CA town blockades smart meters, PG&E declares moratorium

Tools

By Jesse Berst

 

Quick Take: If we are going to protect the rights of those who opt-out, don't we also have to protect those who opt-in? If we're going to protect the rights of the minority, don't we have to protect the rights of the majority as well? Read this story about Sebastopol, CA and then use the Comment form to tell me if you agree that it could be a case of a minority oppressing the majority.

 

A small California town has successfully prevented PG&E from installing smart meters inside its boundaries. On Feb. 21, the Sebastopol City Council voted to ban smart meters, which Pacific Gas & Electric (PG&E) has installed almost everywhere else inside its service territory.

 

A few hours after the vote, a resident called the police to report a PG&E employee installing a meter. The police responded and ordered him to stop or face a fine.

 

PG&E found itself between a rock and a hard place. On the one hand, the Sebastopol ordinance is almost certainly unenforceable under California's utility regulations. In fact, the California PUC sent a letter to the city council calling the ban "unlawful and unenforceable."

 

But even though it had the law on its side, PG&E didn't want to put itself in the position of "invading" a small town. So it has decided to delay installing any more smart meters for a while. And Sebastopol has agreed to stop enforcing its new legislation.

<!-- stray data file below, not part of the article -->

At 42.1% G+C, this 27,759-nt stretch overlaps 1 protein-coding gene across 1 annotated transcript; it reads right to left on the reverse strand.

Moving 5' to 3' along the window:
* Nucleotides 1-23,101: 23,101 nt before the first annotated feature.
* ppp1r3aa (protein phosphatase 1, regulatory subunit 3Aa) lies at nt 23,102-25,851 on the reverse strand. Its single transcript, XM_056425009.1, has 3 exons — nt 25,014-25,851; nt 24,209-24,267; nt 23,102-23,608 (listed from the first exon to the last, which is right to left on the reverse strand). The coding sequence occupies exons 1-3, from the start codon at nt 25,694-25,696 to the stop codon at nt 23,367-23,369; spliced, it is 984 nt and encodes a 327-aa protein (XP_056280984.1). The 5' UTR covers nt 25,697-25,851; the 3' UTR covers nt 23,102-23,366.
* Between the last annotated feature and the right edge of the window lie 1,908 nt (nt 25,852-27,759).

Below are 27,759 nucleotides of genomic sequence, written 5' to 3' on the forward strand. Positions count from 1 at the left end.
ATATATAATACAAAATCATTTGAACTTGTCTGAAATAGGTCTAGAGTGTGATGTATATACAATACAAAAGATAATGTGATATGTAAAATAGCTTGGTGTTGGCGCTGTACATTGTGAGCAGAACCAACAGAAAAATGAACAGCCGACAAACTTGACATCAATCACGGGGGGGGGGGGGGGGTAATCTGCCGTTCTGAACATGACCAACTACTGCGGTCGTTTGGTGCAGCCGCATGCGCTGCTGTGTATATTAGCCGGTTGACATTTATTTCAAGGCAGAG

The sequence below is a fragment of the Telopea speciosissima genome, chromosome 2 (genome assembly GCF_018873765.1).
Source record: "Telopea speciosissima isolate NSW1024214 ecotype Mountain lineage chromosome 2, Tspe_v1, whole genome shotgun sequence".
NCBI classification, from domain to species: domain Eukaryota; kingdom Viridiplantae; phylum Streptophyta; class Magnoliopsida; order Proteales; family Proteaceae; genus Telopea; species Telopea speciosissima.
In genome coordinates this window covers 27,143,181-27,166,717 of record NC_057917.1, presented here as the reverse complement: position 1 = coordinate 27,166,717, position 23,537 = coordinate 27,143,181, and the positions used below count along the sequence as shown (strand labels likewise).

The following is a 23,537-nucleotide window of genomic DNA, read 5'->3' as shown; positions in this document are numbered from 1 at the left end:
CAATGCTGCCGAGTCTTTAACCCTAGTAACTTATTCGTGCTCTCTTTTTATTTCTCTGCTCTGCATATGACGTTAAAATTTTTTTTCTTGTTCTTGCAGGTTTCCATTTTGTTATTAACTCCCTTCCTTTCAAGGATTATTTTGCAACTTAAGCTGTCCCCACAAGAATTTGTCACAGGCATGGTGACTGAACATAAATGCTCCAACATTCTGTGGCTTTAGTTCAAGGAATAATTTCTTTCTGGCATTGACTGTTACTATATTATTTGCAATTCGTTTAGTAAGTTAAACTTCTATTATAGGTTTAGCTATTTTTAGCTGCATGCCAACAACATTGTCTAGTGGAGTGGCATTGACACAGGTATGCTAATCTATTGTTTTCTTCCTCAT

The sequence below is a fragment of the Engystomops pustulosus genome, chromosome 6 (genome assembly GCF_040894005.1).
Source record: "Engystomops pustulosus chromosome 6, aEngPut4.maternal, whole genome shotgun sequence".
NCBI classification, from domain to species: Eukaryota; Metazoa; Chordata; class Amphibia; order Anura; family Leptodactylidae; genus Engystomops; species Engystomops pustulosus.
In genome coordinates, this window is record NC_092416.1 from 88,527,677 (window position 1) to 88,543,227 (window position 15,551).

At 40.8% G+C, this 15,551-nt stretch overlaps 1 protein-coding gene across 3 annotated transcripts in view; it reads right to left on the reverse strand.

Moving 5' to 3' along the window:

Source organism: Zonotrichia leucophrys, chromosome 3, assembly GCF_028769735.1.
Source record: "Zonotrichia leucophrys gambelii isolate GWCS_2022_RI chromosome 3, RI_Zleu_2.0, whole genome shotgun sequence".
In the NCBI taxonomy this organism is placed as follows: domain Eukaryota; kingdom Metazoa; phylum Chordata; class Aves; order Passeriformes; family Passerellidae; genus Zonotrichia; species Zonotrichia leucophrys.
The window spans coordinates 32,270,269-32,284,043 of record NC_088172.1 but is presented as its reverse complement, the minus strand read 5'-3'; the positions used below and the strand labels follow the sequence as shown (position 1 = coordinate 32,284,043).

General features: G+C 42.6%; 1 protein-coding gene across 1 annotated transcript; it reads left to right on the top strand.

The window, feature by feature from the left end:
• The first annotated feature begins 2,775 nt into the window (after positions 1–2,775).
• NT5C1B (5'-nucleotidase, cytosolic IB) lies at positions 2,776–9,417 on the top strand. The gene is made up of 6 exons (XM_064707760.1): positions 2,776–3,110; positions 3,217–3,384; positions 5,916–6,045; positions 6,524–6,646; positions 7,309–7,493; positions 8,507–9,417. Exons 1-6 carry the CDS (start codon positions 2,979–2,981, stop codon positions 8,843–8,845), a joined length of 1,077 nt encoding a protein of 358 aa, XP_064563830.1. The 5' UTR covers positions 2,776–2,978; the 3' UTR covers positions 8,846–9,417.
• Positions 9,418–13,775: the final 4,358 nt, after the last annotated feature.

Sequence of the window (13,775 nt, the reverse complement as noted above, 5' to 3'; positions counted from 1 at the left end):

A standoff for now. In the meantime, PG&E will try various means to persuade residents to support smart meters. I suspect that many of them already do, and many more will as well once they understand the benefits.

 

I understand the desire by some people to opt-out. They don't want to be forced by the majority to do something against their values. I support that right, as long as they pay the extra costs that their decision incurs (so the rest of us don't have to subsidize their fringe beliefs).

 

But what about the residents of Sebastopol who want the additional information, control and choice that comes from smart meters? Why should they be locked away from those benefits just because a minority is opposed? Please use the Comment form below to say what you think is the right solution.

 

You might also want to read…

Maine lawmakers introduce bill to kill smart meter opt-out fees

Put away your tinfoil hats. Texas study proves smart meters can't exert thought control

 

Jesse Berst is the founder and chief analyst of Smart Grid News.com, the industry's oldest and largest smart grid site. A frequent keynoter at industry events in the U.S. and abroad, he also serves on advisory committees for Pacific Northwest National Laboratory and the Institute for Electric Efficiency. He often provides strategic consulting to large corporations and venture-backed startups. He is a member of the advisory boards of GridGlo and Calico Energy Services.